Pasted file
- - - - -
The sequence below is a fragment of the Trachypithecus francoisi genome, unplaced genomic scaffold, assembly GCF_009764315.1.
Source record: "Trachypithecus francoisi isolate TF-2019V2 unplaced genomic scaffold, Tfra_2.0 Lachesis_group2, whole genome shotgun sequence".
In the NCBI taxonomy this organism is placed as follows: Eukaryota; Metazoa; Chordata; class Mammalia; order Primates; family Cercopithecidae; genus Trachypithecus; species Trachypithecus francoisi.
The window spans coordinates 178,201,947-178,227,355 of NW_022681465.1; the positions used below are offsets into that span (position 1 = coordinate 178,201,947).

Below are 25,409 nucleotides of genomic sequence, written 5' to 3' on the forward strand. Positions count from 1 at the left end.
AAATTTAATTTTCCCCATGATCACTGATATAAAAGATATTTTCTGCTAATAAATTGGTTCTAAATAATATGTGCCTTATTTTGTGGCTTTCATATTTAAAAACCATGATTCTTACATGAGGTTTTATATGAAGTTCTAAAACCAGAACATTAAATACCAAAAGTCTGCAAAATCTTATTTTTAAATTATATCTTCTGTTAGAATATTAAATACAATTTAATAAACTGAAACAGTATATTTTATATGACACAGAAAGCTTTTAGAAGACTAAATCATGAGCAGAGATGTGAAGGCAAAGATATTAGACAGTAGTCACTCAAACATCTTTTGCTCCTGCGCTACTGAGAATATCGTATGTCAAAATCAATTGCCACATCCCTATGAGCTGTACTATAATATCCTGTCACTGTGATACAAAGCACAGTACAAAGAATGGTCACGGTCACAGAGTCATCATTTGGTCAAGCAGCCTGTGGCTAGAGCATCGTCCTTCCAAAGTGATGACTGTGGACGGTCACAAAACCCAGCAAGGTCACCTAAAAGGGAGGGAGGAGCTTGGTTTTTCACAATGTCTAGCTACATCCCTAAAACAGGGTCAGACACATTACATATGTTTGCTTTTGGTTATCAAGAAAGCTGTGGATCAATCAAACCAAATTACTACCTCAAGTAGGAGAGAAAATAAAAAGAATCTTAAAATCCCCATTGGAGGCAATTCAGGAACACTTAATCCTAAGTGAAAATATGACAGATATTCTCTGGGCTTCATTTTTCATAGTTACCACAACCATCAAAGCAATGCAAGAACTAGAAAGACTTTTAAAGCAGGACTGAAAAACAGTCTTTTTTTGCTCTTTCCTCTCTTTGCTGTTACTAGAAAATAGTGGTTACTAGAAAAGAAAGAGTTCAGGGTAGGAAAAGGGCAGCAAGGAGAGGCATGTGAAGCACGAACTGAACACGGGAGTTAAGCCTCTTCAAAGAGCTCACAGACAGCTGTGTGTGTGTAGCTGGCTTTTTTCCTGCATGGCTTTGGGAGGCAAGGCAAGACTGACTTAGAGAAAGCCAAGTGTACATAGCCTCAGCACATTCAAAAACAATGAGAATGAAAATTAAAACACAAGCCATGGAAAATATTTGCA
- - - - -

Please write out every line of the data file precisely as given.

The sequence below is a fragment of the Trachypithecus francoisi genome, unplaced genomic scaffold, assembly GCF_009764315.1.
Source record: "Trachypithecus francoisi isolate TF-2019V2 unplaced genomic scaffold, Tfra_2.0 Lachesis_group2, whole genome shotgun sequence".
In the NCBI taxonomy this organism is placed as follows: Eukaryota; Metazoa; Chordata; class Mammalia; order Primates; family Cercopithecidae; genus Trachypithecus; species Trachypithecus francoisi.
The window spans coordinates 178,201,947-178,227,355 of NW_022681465.1; the positions used below are offsets into that span (position 1 = coordinate 178,201,947).

Below are 25,409 nucleotides of genomic sequence, written 5' to 3' on the forward strand. Positions count from 1 at the left end.
AAATTTAATTTTCCCCATGATCACTGATATAAAAGATATTTTCTGCTAATAAATTGGTTCTAAATAATATGTGCCTTATTTTGTGGCTTTCATATTTAAAAACCATGATTCTTACATGAGGTTTTATATGAAGTTCTAAAACCAGAACATTAAATACCAAAAGTCTGCAAAATCTTATTTTTAAATTATATCTTCTGTTAGAATATTAAATACAATTTAATAAACTGAAACAGTATATTTTATATGACACAGAAAGCTTTTAGAAGACTAAATCATGAGCAGAGATGTGAAGGCAAAGATATTAGACAGTAGTCACTCAAACATCTTTTGCTCCTGCGCTACTGAGAATATCGTATGTCAAAATCAATTGCCACATCCCTATGAGCTGTACTATAATATCCTGTCACTGTGATACAAAGCACAGTACAAAGAATGGTCACGGTCACAGAGTCATCATTTGGTCAAGCAGCCTGTGGCTAGAGCATCGTCCTTCCAAAGTGATGACTGTGGACGGTCACAAAACCCAGCAAGGTCACCTAAAAGGGAGGGAGGAGCTTGGTTTTTCACAATGTCTAGCTACATCCCTAAAACAGGGTCAGACACATTACATATGTTTGCTTTTGGTTATCAAGAAAGCTGTGGATCAATCAAACCAAATTACTACCTCAAGTAGGAGAGAAAATAAAAAGAATCTTAAAATCCCCATTGGAGGCAATTCAGGAACACTTAATCCTAAGTGAAAATATGACAGATATTCTCTGGGCTTCATTTTTCATAGTTACCACAACCATCAAAGCAATGCAAGAACTAGAAAGACTTTTAAAGCAGGACTGAAAAACAGTCTTTTTTTGCTCTTTCCTCTCTTTGCTGTTACTAGAAAATAGTGGTTACTAGAAAAGAAAGAGTTCAGGGTAGGAAAAGGGCAGCAAGGAGAGGCATGTGAAGCACGAACTGAACACGGGAGTTAAGCCTCTTCAAAGAGCTCACAGACAGCTGTGTGTGTGTAGCTGGCTTTTTTCCTGCATGGCTTTGGGAGGCAAGGCAAGACTGACTTAGAGAAAGCCAAGTGTACATAGCCTCAGCACATTCAAAAACAATGAGAATGAAAATTAAAACACAAGCCATGGAAAATATTTGCA